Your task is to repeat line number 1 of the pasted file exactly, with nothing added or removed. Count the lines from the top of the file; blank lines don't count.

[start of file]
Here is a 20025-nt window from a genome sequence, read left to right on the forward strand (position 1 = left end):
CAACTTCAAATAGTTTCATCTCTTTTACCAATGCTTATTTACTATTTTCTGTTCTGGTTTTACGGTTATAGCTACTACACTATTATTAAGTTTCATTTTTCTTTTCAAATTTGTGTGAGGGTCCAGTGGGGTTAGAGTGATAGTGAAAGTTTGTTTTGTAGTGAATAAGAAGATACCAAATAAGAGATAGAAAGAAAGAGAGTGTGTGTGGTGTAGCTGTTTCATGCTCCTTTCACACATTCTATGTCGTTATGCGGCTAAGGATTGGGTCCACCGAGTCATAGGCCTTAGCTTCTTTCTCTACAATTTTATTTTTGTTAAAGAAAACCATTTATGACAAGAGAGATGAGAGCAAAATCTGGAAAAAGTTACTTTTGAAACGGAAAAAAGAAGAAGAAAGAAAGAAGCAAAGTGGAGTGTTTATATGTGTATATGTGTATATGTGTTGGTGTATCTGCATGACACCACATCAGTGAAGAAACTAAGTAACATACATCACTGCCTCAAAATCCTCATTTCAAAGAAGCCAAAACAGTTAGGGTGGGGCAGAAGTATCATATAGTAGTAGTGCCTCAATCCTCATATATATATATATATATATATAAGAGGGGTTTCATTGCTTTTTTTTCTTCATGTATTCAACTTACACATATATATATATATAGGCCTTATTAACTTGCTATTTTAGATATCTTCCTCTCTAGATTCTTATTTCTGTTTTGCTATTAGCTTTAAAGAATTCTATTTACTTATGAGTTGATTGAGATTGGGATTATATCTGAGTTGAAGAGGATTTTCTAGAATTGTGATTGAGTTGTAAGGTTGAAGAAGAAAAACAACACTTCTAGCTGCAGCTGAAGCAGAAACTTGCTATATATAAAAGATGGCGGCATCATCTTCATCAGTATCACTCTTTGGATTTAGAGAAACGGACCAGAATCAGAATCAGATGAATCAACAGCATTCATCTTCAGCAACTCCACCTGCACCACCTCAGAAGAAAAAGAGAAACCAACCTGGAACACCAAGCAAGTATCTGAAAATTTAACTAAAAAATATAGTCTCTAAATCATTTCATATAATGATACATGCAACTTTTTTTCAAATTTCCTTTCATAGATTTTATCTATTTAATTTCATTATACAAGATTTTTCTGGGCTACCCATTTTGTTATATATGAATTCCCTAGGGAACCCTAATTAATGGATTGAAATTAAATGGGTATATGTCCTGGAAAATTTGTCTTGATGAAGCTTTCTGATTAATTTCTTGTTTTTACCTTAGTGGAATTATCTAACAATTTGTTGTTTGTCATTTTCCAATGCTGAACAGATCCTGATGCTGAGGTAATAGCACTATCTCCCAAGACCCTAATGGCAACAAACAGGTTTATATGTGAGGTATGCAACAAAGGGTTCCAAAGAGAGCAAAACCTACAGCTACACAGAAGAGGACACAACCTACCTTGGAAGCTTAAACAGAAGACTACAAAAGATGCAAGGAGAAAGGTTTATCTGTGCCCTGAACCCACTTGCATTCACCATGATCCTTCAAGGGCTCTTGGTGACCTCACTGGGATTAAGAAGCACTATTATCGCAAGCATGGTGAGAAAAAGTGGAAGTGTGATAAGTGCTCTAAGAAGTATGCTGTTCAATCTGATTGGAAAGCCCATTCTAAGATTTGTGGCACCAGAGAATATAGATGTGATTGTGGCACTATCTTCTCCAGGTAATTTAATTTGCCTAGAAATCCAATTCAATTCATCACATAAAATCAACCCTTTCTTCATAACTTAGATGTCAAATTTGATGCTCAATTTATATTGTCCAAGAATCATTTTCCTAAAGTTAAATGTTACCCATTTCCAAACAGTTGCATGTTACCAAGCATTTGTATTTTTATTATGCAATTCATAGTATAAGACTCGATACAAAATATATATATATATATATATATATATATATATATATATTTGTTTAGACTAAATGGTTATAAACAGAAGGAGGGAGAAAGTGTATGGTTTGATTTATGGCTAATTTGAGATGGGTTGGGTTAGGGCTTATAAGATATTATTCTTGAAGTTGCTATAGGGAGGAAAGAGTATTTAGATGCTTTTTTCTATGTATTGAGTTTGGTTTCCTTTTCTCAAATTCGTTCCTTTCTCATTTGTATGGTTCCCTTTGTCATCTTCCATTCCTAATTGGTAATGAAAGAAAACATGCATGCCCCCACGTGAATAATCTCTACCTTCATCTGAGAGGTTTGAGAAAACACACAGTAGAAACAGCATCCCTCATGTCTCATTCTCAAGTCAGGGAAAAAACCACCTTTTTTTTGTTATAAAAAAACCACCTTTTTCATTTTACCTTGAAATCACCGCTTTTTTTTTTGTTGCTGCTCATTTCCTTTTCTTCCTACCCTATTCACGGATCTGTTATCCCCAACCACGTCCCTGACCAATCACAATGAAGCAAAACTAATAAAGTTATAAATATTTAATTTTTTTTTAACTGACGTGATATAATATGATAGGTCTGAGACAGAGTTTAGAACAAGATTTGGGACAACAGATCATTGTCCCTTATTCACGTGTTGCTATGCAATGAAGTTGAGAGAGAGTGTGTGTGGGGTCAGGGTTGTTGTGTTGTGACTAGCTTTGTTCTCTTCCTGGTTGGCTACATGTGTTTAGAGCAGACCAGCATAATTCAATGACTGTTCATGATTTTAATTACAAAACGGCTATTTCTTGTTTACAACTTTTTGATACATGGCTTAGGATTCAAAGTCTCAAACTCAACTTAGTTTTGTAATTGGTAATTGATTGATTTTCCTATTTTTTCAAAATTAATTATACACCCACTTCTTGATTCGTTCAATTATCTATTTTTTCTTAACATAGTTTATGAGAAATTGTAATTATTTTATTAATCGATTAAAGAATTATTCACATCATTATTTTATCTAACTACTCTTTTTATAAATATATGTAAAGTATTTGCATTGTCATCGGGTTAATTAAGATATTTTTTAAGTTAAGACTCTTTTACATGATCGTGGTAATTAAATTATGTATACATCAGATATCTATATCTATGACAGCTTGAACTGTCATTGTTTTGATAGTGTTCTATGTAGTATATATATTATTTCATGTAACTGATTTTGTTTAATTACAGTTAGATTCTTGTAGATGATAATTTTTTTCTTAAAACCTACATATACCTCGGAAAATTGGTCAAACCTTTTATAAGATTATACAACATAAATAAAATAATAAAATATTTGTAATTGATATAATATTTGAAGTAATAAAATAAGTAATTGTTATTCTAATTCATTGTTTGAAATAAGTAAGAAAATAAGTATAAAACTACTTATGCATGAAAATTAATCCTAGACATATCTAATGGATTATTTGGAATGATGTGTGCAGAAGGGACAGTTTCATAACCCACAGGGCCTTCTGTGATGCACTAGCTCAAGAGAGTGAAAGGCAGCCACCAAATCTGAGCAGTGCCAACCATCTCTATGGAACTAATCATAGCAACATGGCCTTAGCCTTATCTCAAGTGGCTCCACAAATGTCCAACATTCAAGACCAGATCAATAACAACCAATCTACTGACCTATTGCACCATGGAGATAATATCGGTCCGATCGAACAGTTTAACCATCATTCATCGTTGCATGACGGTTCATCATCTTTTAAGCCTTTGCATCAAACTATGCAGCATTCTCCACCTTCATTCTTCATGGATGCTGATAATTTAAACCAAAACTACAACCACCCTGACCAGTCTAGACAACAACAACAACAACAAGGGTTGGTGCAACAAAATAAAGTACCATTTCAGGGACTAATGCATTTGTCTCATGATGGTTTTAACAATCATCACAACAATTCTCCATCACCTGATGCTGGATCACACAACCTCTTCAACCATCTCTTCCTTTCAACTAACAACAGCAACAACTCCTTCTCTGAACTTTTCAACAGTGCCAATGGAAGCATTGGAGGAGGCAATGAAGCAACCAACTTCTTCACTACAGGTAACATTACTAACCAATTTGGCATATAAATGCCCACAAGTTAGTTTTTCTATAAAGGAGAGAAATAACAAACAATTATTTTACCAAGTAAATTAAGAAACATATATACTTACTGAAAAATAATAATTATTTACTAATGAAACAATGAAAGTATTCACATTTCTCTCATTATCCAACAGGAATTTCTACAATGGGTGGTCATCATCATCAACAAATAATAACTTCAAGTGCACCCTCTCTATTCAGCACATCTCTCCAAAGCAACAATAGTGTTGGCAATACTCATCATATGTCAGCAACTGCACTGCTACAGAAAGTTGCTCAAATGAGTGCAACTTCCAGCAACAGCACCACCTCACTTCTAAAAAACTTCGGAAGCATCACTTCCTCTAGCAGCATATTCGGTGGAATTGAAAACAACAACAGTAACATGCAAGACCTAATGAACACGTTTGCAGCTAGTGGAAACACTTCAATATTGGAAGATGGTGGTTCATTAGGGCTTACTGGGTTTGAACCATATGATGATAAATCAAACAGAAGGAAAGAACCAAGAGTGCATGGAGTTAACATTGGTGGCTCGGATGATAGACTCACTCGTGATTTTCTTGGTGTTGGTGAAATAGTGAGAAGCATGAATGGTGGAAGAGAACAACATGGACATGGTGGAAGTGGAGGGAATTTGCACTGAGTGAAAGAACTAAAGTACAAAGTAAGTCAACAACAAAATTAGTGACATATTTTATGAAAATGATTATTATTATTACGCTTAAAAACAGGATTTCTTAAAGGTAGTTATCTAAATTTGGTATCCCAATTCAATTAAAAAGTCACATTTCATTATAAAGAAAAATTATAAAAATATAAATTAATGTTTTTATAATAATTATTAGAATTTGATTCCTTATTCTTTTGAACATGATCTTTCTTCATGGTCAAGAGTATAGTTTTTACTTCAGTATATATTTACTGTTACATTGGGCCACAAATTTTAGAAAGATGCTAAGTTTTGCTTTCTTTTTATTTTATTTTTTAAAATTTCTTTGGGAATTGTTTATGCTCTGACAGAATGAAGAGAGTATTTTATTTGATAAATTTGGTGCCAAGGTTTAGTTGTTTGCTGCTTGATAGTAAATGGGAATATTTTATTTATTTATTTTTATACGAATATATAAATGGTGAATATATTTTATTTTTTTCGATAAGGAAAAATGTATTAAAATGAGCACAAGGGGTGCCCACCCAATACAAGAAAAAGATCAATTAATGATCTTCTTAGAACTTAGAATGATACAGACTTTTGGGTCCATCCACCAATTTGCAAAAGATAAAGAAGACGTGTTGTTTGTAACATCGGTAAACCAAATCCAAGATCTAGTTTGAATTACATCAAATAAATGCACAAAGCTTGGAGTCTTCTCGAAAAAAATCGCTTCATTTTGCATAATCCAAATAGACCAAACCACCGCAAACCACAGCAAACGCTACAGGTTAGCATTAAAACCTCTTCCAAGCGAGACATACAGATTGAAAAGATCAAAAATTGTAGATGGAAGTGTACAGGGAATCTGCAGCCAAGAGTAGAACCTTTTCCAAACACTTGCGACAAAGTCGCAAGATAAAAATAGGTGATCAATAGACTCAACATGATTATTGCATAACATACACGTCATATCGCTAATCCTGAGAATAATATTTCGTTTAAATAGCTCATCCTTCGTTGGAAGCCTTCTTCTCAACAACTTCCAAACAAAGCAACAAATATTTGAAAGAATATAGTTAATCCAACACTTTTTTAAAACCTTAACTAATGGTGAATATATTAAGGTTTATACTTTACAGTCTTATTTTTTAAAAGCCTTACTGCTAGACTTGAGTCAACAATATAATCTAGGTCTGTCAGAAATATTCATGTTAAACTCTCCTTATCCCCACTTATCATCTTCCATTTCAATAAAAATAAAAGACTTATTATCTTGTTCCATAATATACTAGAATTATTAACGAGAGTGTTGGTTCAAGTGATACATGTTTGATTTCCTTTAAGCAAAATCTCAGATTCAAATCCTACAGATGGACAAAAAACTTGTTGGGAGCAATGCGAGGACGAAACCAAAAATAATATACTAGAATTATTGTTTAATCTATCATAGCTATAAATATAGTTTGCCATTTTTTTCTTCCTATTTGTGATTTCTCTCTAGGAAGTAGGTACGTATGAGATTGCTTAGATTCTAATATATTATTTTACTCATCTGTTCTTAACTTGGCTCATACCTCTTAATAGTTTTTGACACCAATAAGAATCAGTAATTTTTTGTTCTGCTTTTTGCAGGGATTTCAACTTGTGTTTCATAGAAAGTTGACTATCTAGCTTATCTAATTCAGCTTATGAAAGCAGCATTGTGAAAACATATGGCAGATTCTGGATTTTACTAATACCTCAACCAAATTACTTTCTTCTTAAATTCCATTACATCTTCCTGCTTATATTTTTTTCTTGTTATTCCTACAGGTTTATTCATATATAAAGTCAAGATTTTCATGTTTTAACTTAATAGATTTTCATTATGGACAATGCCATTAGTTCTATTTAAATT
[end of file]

Here is a 20025-nt window from a genome sequence, read left to right on the forward strand (position 1 = left end):